I used to think this cycle depended on people’s characters but am starting to realize it has little to do with personalities and more to do with the system. It’s almost involuntary on the part of many, yet quite unavoidable. The only way to avoid it is to think of accountability as our collective responsibility as a necessity for real transformation – from within our movements first and in public spheres to follow. Now when we think of accountability, one easily imagines attacks and vendettas and ugliness. That’s not what it has to be like at all. In fact, that’s the only form of it we know because it is so far from being a natural part of our movements. Accountability can be kind and sincere and full of love if the right frameworks and approaches are put in place. I am not sure how but I know it is a must. Nothing inflates an ego like activism; it is a monster that needs powerful mechanisms to keep it in check for the benefit of whatever cause one is fighting for.
It’s about time Lebanese mainstream media leveraged their power to promote social change in Lebanon. LBC’s Cheyef 7alak is a new initiative that is actively utilizing social media to encourage (well, by first embarrassing) respect among citizens in Lebanon.
One of their categories is about traffic. We’ve all been there. Their video and photo galleries poke fun at our weird attitudes towards driving. I’m not sure if they are aware of it, but they’re also critiquing the link between masculinity and road rage, which is a terrific thing!
Their most popular campaign to date has been about the simple courtesy of standing in line (a rare phenomenon in Lebanon) and their latest is about corruption. Check out the video below and follow them on Facebook and Twitter to engage!
I received this ad in my inbox (i.e. spam) and its weirdness (“archeological” digging AND a make-over?) led me to check out their page on Facebook.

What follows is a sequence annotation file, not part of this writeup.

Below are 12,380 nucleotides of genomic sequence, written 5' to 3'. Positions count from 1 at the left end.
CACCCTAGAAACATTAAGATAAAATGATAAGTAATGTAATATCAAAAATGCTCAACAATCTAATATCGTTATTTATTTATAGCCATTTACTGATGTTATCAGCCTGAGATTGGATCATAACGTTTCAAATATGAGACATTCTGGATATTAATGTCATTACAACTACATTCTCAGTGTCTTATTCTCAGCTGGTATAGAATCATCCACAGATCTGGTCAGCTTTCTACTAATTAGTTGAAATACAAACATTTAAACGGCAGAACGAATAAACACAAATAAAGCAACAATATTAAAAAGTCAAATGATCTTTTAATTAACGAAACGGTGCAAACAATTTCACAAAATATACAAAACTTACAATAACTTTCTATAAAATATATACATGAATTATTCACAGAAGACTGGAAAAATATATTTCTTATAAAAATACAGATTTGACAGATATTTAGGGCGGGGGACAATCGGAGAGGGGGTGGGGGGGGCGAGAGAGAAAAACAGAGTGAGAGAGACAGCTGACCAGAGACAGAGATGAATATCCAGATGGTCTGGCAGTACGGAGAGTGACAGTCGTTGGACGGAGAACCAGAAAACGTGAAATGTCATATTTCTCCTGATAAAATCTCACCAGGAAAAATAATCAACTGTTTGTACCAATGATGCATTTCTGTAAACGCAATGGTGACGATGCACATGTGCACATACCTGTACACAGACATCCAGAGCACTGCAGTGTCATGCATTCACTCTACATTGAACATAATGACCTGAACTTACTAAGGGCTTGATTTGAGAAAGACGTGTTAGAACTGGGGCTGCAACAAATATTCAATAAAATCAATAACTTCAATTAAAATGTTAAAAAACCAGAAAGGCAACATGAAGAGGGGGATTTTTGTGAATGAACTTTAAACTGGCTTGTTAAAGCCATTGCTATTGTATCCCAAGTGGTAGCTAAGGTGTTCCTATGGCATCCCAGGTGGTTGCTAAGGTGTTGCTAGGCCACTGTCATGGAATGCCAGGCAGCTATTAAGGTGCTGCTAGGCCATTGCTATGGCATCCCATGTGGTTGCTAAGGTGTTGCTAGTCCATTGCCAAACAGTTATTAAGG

First of all they say on Facebook that this “Just for Boys” workshop also welcomes girls. Well then why call it “just for boys”?
More importantly, they claim to be an “edutainment center for teens and tweens where your brain is pampered from right to left” I don’t see any “brain pampering” in what they actually have in store for girls:
Who paints girls’ faces with half a ton of make-up like that and calls it “pampering”? They also enter them into beauty contests with fake wigs and more make-up:
Keep your daughters and sisters away from FRIZZY!!
Talk with Sister Jayanti on June 9 at 7pm in Unesco Palace. Free of charge. Click on the flyer above for details.
Muhammad Bouazizi, ignition behind Tunisia’s Jasmine Revolution. More cartoons from Carlos Latuff.
Isn’t it weird that the illustration of the woman is used in a serious manner to advertise for the Bic shavers? “For legs that beckon?” I thought we were over these stereotypical depictions of women, Canada? Photo taken on the subway in Toronto and posted via my new iPhone app!
Pay close attention to gender stereotyping around you. To unlearn sexism, you have to notice it first.
This is how slow the internet in Lebanon is. We rank 165 in download speed and 175 in upload speed among 178 countries. Thanks to Lynn and Poupi for laughing with me about this today! It’s no laughing matter though; it’s pretty pathetic. Test conducted on http://www.speedtest.net. Click on the image to enlarge.